A colossus in Sri Lankan journalism
Mervyn de Silva, the writer, thinker and editor has been described as
a colossus, a giant, a trail blazer in Sri Lankan journalism. Much has
been written about him by many Sri Lankans since his death in 1999.
Taken together, they form a unique composite of the man and his mind. It
is also a narrative of the dreams and hopes, shattered and realised, of
the post-independence Sri Lankan intelligentsia.
Among those many I will rely on a few to compose this piece in memory
of Mervyn whose 83rd birth anniversary falls on September 5. I begin
with Nimal Karunatilake. Nimal introduced me to journalism after my
return to Sri Lanka following several wasted years of pretended academic
pursuit in the Europe of the late sixties where my encounter with the
counter-culture was a great disappointment to my parents. I think it was
the mid-seventies and Nimal had done his stint as the Press Secretary to
Dudley Senanayake. I was then an obscure reporter for the Daily News
with Mervyn de Silva as editor.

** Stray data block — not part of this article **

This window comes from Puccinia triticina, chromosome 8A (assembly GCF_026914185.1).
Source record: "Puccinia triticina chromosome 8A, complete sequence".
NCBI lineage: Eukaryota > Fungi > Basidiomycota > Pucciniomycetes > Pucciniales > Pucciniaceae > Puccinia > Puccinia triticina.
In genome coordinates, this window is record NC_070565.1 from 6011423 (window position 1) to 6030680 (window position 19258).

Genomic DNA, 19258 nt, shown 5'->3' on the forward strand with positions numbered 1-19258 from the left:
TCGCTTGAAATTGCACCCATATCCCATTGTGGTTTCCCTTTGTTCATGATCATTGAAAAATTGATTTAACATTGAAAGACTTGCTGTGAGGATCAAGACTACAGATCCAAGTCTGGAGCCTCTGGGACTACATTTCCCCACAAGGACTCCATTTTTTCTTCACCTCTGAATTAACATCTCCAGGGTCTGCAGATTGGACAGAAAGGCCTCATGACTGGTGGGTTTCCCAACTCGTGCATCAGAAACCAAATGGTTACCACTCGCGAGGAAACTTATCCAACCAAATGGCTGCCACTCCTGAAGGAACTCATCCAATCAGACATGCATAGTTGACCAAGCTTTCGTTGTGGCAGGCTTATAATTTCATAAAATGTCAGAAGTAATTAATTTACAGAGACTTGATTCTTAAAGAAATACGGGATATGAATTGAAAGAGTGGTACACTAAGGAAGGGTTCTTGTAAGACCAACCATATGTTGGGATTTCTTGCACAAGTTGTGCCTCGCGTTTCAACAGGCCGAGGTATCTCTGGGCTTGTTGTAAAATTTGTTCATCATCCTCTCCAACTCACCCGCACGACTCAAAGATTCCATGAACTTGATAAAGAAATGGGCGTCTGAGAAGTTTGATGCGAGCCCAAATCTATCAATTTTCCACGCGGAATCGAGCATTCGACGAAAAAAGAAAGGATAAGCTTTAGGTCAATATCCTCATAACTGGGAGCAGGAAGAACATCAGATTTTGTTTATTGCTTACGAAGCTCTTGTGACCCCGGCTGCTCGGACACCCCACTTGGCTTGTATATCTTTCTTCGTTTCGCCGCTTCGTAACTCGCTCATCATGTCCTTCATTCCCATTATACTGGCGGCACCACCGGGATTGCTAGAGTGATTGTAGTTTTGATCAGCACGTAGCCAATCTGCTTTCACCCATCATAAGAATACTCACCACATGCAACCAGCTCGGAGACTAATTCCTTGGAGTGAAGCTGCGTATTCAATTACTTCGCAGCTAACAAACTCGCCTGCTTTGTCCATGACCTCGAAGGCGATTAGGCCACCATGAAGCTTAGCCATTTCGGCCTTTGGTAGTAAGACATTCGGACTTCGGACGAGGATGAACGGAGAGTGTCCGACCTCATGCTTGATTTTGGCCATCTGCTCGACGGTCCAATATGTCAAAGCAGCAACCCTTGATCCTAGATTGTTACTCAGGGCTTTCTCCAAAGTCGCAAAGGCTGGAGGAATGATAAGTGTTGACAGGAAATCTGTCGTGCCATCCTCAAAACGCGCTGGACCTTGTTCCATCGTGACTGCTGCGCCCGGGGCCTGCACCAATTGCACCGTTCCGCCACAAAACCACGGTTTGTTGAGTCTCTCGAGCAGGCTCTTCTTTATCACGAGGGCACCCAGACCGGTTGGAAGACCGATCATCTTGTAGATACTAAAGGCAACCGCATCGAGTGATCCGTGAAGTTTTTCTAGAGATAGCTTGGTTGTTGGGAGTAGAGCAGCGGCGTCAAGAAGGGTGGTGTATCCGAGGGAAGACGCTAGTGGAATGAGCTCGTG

Although I recall the comment that I am about to attribute to Nimal,
I cannot specifically recollect the context in which he made it. Said
Nimal Karunatilake or rather pronounced with his singular punditry “To
my mind the two quickest and brightest minds today are those of Felix
and Mervyn.” Then he added the caveat “But Mervyn is human.”
At that point in time I had no idea what Nimal was talking about.
Steeped as I was in the counter culture of Rudi Dutschke and many other
names that I do not care to remember now, I could not relate Mervyn de
Silva to be more human than Felix Dias. At the time I disliked Felix
To me, then in my mid-twenties, value judgment was not a complex
process. Felix was so blatantly self-centered. Mervyn de Silva was a
strange person: aloof, clever and inaccessible. While Felix was easy to
dislike, Mervyn was an unknown figure.
Though my career in Lake House lasted a little more than five years,
I developed a close friendship with Mervyn. I discovered that Nimal was
absolutely right. Mervyn’s was a razor-sharp mind shrouded by
irreverence to orthodoxy and a penchant for child-like foibles.
Once he outsmarted someone in a long drawn debate that commenced in
the Taprobane bar and ended a few hours later at the Orient Club. When
the person so vanquished in the duel, bade to leave, Mervyn nonchalantly
lifted his right-palm and slowly opened, closed, and opened, four
fingers with the thumb remaining straight. He was imitating Fernando Rey
in the film The French Connection where he mocks his police pursuer
played by Gene Hackman as the train pulls out.
Mervyn’s capacity for witty riposte was unmatched. Once, his brother
Neville was offered a newspaper assignment in the Cook Islands by a